Over the past couple of years, more than a bit has been written about the re-emergence of the novella as a respected literary form. Given that most of us tend to be caught between a perpetual time crunch and a desire for the aspects of our lives that truly matter, it only makes sense. Shorter works are able to accommodate our constraints while providing that glimmer of the richer experience we seek. All the while, a move toward a relative minimalism has revealed that breadth does not necessarily equate with depth. Sometimes, an author’s choice to refrain from filling in all of the blanks just may allow for a more satisfying experience on the part of the reader.
Within Girl & Flame, Melissa Reddish provides so much more than that satisfying or even astoundingly unique and impactful literary experience. Rather, she renders the intensity of a woman’s journey with a spectrum of ferocious and heartrending imagery that no rambling profession of pain or self-empowerment could come anywhere close to matching. Although Reddish’s words prove quotable, time and time again, there is something near-mystical in the way they all but dissolve, leaving blazing images of grief, anger, surrender and, for lack of a better term, arising in their place.
After The Girl loses all to which she has clung, including her brother, her father, and her lover in a house fire, she finds herself on a journey alongside an ember she discovers lingering in the air. Traveling through the forest to the top of the Empire State building and beyond, together they navigate the taunts of the trees, The Girl’s new job as an office worker for a customizable pet accessories company, a less than satisfying holiday dinner, and apartment search, not to mention the misguided quest for a new lover. In spite of The Girl’s best attempts at crafting the prescribed elements of a functional life, The Ember continues to grow “limp, sickly brownish-gold,” without the proper fuel to feed her fire.
Though I hesitate (and by that, I mean refuse, for it would take a thesis-length review to do Reddish justice) to attribute meaning or offer a literary analysis of her unconventional and uniquely impactful work, I cannot help but to acknowledge the metaphorical aspect of this work that leads me to believe that a strong feminist message lies beneath Reddish’s artistry.
It all begins, early on, as The Girl contrasts the demise of the men in her life with the “diminishment” of her mother.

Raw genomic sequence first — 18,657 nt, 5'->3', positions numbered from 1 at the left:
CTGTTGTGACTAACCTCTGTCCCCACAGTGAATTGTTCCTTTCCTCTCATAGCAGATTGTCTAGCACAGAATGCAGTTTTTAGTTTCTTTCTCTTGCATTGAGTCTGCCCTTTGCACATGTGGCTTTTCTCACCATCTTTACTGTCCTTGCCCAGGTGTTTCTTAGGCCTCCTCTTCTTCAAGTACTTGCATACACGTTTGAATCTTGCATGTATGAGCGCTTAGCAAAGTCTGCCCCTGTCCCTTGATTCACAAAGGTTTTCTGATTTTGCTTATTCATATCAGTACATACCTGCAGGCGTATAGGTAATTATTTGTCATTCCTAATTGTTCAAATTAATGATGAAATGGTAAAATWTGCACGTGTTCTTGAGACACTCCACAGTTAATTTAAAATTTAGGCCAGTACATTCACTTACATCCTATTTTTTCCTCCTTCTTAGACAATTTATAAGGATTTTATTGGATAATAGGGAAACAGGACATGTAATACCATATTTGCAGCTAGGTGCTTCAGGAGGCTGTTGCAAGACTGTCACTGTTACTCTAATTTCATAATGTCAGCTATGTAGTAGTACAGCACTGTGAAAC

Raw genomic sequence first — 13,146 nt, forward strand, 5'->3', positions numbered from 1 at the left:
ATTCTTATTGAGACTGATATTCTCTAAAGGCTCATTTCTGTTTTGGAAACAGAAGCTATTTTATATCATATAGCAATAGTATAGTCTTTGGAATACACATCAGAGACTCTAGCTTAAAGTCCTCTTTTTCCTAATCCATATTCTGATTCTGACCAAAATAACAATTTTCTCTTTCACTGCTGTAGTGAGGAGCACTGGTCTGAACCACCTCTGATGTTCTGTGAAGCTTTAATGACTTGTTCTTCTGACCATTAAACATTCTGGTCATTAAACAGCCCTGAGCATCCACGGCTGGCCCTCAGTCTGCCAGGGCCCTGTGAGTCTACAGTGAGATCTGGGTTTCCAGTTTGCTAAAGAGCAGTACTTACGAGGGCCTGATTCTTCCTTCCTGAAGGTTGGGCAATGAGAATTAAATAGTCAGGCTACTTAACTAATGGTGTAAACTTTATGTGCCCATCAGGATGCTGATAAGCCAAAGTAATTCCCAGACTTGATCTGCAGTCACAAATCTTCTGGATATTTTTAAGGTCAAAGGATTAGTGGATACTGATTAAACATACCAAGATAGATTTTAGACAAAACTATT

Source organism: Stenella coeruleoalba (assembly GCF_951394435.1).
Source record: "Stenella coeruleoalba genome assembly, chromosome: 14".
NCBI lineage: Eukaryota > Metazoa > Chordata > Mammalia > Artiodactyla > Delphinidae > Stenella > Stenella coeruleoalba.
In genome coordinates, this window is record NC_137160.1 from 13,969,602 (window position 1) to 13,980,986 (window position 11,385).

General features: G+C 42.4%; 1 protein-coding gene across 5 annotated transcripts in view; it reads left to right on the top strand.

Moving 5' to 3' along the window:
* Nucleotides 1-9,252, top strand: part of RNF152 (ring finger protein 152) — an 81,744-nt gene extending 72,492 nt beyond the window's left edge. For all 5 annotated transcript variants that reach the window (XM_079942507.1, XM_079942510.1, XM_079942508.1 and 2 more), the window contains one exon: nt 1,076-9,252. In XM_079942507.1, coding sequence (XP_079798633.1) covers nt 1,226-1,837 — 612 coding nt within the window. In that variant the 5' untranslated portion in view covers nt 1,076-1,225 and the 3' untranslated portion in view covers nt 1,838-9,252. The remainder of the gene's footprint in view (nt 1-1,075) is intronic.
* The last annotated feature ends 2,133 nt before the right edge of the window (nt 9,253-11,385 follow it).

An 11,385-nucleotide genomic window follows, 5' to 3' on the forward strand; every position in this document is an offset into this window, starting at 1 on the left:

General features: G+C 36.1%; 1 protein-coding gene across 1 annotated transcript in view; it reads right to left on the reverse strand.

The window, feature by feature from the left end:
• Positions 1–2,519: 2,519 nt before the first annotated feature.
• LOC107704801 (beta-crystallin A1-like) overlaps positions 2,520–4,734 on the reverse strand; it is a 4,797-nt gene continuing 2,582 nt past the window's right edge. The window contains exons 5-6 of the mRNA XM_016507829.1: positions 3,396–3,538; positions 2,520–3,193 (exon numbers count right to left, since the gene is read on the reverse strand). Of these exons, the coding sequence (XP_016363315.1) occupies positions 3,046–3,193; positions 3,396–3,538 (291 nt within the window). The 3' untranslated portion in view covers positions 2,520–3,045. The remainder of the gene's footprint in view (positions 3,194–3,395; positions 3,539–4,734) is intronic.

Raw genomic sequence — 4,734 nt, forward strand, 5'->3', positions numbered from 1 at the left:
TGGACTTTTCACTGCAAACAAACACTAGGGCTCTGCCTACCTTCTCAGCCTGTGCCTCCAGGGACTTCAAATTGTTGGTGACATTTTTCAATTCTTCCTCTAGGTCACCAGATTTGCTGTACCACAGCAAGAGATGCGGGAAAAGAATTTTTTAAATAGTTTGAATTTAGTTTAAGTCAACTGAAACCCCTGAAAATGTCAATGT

The three men in my life, their bodies grown round with beer and steak and wine. My mother had disappeared long ago. Hers was a diminishment, a gradual acknowledgement that her space grew smaller and smaller with each breath of my father or brother or lover, until finally, one warm July morning, she exhaled and collapsed into memory. Now, the heat and smoke rise and take the shape of her, phoenix-like. [ . . . ] As my mother became air, my father, brother, and lover remain grounded, their bodies a kind of permanence. Now they are piles of ash and teeth and bone, ready to drift into a plate of spaghetti, to slip through the gears of a pocket watch, to be sucked into my little cousin’s nose right before he sneezes.
Throughout the novella, the misogynistic atrocities of the domestic and professional spheres as well as their impacts upon a woman’s flame are brought to light with a cynicism. This cynicism proves, at times, more than slightly humorous in the midst of sad truths, for, prior to embracing the power to effect change, what is one to do with her experience but laugh?
Yearn to make an even larger, more important sacrifice of your body. Remember more important people that you’ve lost and understand that they have all returned to star-glimmer and do not miss you. Contemplate a greater wreckage of your body, until the roiling ugly mass inside you can be seen. Sit up. Feel the dampness on your neck and shoulders and back through your sweater, an ultra-thin $25.99 from Target that will dissolve by the third wash. Wondering why a clothing company would make such a stupidly thin sweater, and then wonder why you would be dumb enough to buy it. Wonder what other idiotic things have rent your body.
Though, in time, the voice of madness (or a harrowing clarity) may beckon during a time of separation, neither The Girl nor The Ember shows herself as willing to entertain that prospect of diminishment, at least not for more than the span of a moment’s exhaustion. In the end, given their mutually consumptive hunger and newfound ability to not give a fuck, the two engage in a dialogue that not so surreptitiously invites the reader to unearth the courage to burn “as hard and fast” as she can while readying to discover for herself whether The Girl and The Ember are, in fact, destined to reunite.